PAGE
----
Juleus Ghunta – Writer and ACEs Awareness Advocate

 C. Dixon's Photo

1) When, how long and where were you in Japan?

I lived in Yonago, Tottori Prefecture, from July 2014 to August 2017.

2) How was your time in Japan? What were some highlights/things you wish you had done differently?

My first year was very challenging, particularly because I was quite ill. By the end of year two my health had improved significantly. I partied nonstop after that.

OK, I didn’t party much, but I had regular rendezvous with some remarkable people, including Watanabe Kane – an eighty+ year old poet – and his irreverent wife. They had a cottage in Mount Daisen, where I spent many holidays discussing Japan-China relations, reciting poetry, and flirting with their female guests. It was the best of times.

I am grateful to them, to the teachers and doctors who helped me to get better. A few months ago I sent Mr Watanabe a copy of my picture book, Tata and the Big Bad Bull. The first draft of Tata was written in his home in Yonago City. I hope to visit them soon.

3) What was it like for you when you first returned to Jamaica?

I moved from Japan to the UK, where I lived for one and a half years. It was hard to readjust when I finally returned to Jamaica. The prices of Tastee’s patties had skyrocketed. I was shocked. I couldn’t afford anything. I still can’t afford anything.

4) What motivated you to start writing?

I started writing for catharsis. I don’t care how much shade critics throw at people who claim this. I’ve claimed it – screw them.

5) Give us a synopsis of your books?

My first picture book, Tata and the Big Bad Bull, was published by CaribbeanReads Press in 2018. The book is a fast–paced narrative poem about a face–off between an angry bull and Tata, a determined boy. Tata is single-minded in his desire to go to school, but his grandmother is too poor to pay for the school bus and the route on foot takes him through a pasture guarded by a fierce bull. Tata’s pursuit of his education turns into an adventure involving other members of his anthropomorphic community as he searches for ways to circumvent the bull and his anger. The book is loosely based on my childhood experiences.

CDixon's photo

My second picture book, Rohan Bullkin and the Shadows, is forthcoming from CaribbeanReads. This story is about a boy named Rohan who faces great adversities at home and in school. Rohan makes a connection with a magical book and through this and with the support of a teacher, he finds himself able to confront the shadows that cause him to struggle with reading and to live with anxiety and low self-esteem. The book includes an appendix which provides a brief overview of adverse childhood experiences (ACEs), as well as a note regarding how reading helped me to understand and overcome my ACEs. Rohan Bullkin and the Shadows is inspired, in part, by a Marcus Garvey’s essay entitled How to Read and aims to encourage children to read and also to open up conversations about childhood adversity and abuse.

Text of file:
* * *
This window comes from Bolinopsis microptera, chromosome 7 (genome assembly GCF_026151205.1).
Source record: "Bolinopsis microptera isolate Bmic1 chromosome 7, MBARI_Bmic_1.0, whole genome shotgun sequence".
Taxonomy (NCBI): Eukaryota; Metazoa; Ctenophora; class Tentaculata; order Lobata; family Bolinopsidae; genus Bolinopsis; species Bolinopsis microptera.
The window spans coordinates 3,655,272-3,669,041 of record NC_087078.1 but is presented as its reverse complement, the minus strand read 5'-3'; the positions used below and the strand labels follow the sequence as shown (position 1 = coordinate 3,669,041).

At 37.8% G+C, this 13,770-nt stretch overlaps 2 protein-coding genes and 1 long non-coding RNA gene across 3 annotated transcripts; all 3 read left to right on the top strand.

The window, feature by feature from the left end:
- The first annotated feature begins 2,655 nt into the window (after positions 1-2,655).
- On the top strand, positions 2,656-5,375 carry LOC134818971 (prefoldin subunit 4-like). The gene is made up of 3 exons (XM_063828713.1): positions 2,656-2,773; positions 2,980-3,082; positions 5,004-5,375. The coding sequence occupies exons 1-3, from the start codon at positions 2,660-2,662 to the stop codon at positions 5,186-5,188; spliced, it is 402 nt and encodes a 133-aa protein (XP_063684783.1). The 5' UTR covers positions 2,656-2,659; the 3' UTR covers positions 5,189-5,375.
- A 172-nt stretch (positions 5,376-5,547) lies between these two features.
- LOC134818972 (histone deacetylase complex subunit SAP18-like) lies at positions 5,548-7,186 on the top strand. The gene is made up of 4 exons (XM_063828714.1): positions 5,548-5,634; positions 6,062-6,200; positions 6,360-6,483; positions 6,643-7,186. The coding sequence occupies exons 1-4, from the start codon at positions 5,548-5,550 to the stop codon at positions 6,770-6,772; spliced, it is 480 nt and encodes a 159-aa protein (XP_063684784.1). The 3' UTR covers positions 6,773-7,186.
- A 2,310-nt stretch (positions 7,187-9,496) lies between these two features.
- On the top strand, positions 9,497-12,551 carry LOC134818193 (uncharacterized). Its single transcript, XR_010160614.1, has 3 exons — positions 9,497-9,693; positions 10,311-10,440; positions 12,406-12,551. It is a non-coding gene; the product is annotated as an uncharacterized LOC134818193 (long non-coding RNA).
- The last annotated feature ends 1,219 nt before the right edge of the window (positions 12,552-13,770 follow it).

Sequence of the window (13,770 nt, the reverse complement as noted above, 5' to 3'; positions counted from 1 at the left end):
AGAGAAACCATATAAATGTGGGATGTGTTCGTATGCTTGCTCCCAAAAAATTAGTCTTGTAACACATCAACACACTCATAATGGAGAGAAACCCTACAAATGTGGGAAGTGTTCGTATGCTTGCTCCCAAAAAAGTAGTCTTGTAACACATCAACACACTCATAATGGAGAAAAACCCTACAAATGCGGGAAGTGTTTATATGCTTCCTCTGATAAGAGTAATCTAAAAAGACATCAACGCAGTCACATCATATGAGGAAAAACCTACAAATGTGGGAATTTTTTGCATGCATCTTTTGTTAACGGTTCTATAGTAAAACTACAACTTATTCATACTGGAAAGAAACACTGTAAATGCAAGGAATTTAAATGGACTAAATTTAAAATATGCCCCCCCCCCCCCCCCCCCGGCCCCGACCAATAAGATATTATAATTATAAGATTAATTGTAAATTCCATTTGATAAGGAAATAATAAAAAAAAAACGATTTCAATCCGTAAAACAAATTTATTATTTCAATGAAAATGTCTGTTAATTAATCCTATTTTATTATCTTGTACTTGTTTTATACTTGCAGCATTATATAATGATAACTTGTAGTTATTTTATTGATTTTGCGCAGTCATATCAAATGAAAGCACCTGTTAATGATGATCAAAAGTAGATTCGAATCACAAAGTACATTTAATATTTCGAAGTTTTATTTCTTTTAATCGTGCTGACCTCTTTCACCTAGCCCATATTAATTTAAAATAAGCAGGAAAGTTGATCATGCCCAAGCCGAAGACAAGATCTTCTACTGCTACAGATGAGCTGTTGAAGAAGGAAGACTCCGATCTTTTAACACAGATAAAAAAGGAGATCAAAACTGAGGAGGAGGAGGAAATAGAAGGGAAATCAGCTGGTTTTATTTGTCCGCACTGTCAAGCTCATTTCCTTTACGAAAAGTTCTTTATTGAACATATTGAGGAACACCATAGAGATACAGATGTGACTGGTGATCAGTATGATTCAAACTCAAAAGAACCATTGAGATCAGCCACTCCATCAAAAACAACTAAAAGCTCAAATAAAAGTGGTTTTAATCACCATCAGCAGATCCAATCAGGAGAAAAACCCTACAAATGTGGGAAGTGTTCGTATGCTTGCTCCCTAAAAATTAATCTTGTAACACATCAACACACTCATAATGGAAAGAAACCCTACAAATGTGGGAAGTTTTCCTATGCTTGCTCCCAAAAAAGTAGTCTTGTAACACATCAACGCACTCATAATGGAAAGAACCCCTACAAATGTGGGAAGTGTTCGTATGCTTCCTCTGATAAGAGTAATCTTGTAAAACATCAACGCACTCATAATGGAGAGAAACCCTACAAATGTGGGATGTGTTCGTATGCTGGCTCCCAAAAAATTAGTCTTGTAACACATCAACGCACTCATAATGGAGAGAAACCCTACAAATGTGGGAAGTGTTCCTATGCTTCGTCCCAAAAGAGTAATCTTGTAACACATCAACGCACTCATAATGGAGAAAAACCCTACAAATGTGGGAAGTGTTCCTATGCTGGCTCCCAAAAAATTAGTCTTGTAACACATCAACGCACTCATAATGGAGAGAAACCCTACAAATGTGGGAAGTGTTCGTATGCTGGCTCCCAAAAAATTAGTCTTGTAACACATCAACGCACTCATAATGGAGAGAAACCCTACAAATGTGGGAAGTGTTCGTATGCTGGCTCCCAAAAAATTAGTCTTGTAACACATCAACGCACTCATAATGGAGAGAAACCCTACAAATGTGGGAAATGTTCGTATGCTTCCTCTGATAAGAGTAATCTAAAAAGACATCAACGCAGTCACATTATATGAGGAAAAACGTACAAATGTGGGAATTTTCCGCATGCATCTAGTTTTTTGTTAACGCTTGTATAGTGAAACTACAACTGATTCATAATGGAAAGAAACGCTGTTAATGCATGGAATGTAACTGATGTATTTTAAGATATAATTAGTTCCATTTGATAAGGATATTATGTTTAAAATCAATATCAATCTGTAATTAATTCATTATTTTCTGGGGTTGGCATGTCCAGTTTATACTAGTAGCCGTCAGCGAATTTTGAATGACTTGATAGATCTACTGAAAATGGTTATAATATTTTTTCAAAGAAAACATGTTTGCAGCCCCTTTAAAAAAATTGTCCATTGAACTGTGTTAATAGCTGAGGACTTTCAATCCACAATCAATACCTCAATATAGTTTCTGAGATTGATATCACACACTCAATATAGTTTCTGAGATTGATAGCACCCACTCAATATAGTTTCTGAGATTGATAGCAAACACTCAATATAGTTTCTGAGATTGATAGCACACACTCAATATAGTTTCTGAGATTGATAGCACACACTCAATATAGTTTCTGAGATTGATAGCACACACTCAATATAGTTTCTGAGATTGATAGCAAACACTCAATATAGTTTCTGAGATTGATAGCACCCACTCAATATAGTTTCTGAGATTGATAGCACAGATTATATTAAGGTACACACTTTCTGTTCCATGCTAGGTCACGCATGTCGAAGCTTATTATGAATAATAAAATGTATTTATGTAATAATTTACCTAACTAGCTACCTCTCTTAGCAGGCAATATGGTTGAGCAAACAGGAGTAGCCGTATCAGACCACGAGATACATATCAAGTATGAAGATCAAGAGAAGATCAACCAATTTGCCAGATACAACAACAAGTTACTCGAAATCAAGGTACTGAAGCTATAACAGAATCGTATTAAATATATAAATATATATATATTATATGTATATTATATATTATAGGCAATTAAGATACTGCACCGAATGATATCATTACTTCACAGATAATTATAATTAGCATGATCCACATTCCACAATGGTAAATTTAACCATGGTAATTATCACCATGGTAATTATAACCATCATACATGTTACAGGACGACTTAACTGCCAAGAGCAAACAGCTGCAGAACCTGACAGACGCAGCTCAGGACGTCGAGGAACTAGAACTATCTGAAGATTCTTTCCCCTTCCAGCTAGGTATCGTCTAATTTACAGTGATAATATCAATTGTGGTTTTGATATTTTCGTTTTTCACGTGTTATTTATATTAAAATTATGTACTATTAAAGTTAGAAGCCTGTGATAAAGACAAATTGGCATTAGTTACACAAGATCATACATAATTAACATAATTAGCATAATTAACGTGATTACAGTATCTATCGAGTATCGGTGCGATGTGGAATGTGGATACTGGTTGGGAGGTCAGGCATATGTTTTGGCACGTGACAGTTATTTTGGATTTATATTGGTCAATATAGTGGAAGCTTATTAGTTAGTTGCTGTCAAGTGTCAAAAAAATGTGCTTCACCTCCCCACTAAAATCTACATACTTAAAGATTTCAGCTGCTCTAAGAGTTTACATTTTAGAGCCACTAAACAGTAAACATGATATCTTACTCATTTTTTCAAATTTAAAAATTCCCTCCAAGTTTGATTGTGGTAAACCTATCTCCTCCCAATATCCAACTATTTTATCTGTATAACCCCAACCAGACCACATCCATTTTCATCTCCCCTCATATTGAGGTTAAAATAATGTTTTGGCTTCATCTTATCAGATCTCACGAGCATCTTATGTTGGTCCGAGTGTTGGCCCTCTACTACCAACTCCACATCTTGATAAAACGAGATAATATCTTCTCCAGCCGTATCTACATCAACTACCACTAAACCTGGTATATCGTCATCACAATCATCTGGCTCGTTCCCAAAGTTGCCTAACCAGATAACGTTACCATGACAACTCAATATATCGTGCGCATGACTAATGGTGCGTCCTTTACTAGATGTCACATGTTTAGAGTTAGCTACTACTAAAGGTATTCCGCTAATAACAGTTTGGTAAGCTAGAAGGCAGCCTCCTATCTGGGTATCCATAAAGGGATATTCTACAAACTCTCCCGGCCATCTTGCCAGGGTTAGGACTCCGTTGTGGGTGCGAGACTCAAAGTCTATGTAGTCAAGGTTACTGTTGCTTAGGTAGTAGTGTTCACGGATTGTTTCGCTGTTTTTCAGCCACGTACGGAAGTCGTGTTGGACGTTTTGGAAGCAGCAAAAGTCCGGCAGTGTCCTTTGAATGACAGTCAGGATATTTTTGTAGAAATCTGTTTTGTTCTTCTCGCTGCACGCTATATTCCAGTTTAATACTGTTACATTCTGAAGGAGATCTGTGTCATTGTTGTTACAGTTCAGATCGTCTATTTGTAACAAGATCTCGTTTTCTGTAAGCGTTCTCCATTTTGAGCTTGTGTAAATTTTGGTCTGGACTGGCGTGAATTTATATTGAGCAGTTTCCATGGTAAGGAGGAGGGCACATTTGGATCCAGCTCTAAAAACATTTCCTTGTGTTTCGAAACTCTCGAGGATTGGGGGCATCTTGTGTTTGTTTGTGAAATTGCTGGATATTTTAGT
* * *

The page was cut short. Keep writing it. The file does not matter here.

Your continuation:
I recently co-edited volume 5 (pts. 1 and 2) of Interviewing the Caribbean Journal (UWI Press, 2019 and 2020). Titled Caribbean Childhood: Traumas + Triumphs, the volume is a collection of essays, illustrations, stories, poems, and interviews on Caribbean children’s and young adult literature, and childhood adversity in the region. It features works by 45 established and new Caribbean writers.

My poems, interviews, and essays have appeared in thirty+ journals including Eunoia Review, Anomaly, Easy Street Journal, and Pree.

Interview on CVM TV speaking about his picture book

Cohosting a Caribbean poetry podcast in the UK

6) Has your experience in Japan contributed to your content in any way?

Yes. I analysed some of my experiences in Japan in my academic work in the UK. Here’s a poem about how I coped while in MRI machines in Japanese hospitals. Here is my response to members of Tottori Toastmaster’s Club who said I was “…intelligent for a Jamaican.”

7) What advice would you give to someone who is interested in going to Japan on the JET programme?

Reread your essay. If you don’t succeed at your first attempt, apply again.

8) What advice would you give to someone who is about to return or who has recently returned to Jamaica from Japan?

If you are in Japan, stay there. Please. If you are about to return, when you get here, make sure you self-isolate for fourteen days. Don’t leave your house unless you’re starving. Bring me some mini staplers from Daiso.

9) Would you return to live in Japan? Why or why not?

Yes, if I get a lucrative contract to star in the Japanese modelling industry.

About Interviewee

Juleus Ghunta is a Jamaican writer, Chevening Scholar, and an Advocate in Jamaica's Adverse Childhood Experience (ACEs) movement. He holds a BA in Media from UWI, Mona, and an MA in Peace Studies from the University of Bradford, UK. His MA dissertation examined the causes and consequences of ACEs in Jamaica. His poems, interviews, and essays on ACEs have appeared in thirty+ journals including Spillway, Anomaly, Pittsburgh Poetry Review, and In This Breadfruit Kingdom. He was awarded the Catherine James Poetry Prize by Interviewing the Caribbean (IC) in 2017, and is the recipient of Jamaica’s Prime Minister’s Youth Award for Excellence, and the University of Bradford’s Social Ambassador Prize. His picture book, Tata and the Big Bad Bull, was published by CaribbeanReads in May 2018, and was featured on BBC in 2019. He is the co-editor, with Professor Opal Palmer Adisa, of the December 2019 and March 2020 issues of IC Journal (UWI Press), which are focused on children’s literature and ACEs in the Caribbean.


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